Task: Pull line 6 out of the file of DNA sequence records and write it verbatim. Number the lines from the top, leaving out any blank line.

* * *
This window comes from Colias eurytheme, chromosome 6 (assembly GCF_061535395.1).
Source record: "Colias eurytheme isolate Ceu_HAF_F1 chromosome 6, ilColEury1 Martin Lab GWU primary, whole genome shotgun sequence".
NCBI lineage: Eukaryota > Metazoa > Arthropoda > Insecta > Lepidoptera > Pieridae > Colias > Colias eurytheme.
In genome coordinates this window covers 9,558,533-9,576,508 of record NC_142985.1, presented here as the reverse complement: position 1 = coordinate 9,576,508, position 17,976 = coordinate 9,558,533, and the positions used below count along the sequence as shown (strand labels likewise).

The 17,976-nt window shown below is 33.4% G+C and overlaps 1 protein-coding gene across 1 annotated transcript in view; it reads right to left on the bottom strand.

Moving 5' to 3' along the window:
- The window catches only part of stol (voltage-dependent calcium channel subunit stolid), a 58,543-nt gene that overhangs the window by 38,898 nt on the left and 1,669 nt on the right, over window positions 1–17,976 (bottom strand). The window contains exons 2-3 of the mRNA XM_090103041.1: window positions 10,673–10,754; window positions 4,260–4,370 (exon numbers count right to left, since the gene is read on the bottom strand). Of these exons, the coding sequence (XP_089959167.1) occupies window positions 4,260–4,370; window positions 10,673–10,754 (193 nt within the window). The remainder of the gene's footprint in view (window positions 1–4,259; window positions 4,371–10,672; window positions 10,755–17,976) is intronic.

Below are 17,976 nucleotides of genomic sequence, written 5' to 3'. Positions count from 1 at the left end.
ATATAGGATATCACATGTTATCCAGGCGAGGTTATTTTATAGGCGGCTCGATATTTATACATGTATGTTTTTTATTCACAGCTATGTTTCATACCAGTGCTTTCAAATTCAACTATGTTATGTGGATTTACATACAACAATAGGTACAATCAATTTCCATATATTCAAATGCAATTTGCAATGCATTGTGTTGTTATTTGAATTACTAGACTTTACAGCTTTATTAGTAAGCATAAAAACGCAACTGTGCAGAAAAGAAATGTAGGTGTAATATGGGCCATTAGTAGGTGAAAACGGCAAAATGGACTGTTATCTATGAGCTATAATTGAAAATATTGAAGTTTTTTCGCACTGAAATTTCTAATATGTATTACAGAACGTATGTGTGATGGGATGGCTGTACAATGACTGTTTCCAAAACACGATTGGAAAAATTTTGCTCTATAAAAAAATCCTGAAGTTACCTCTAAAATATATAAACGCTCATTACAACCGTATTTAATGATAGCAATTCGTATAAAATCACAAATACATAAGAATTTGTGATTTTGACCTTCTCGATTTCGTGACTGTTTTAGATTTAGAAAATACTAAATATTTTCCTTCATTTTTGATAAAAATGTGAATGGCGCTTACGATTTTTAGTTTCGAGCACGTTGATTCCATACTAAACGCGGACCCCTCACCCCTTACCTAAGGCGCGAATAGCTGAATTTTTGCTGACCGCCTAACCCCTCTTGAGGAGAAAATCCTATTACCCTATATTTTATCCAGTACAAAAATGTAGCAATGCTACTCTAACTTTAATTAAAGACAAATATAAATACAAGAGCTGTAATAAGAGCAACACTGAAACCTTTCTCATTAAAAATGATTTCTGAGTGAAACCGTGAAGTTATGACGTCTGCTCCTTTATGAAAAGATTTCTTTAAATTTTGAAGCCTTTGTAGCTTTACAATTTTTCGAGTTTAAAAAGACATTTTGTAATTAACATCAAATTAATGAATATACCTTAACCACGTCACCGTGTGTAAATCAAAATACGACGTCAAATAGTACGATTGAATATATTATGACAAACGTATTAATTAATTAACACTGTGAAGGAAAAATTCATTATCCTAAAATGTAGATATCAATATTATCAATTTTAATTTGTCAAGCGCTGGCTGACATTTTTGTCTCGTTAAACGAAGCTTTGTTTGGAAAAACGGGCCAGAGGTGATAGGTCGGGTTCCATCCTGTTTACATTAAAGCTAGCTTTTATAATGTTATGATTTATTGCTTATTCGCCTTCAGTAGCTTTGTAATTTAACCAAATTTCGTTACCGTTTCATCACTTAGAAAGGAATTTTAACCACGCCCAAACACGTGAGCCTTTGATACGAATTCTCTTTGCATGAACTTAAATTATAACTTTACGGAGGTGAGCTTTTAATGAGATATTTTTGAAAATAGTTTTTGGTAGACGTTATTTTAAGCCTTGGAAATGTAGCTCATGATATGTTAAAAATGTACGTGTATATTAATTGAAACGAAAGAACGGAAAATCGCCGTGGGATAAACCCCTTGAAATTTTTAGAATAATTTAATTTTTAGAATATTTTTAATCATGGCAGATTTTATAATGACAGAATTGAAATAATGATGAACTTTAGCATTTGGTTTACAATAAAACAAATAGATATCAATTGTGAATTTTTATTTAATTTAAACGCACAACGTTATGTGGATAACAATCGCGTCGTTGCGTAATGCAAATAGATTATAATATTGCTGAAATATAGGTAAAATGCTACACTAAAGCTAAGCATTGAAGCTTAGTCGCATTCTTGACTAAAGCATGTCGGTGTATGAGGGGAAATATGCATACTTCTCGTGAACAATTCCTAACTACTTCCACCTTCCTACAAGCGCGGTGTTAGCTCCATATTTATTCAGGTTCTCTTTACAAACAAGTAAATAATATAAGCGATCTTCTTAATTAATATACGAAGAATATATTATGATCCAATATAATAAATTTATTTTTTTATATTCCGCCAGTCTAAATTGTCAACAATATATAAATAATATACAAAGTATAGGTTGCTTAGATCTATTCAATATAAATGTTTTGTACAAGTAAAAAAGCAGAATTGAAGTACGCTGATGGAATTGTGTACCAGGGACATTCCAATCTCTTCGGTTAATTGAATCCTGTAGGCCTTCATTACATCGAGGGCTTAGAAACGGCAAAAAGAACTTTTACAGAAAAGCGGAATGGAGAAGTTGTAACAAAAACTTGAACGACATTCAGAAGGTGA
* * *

Moving 5' to 3' along the window: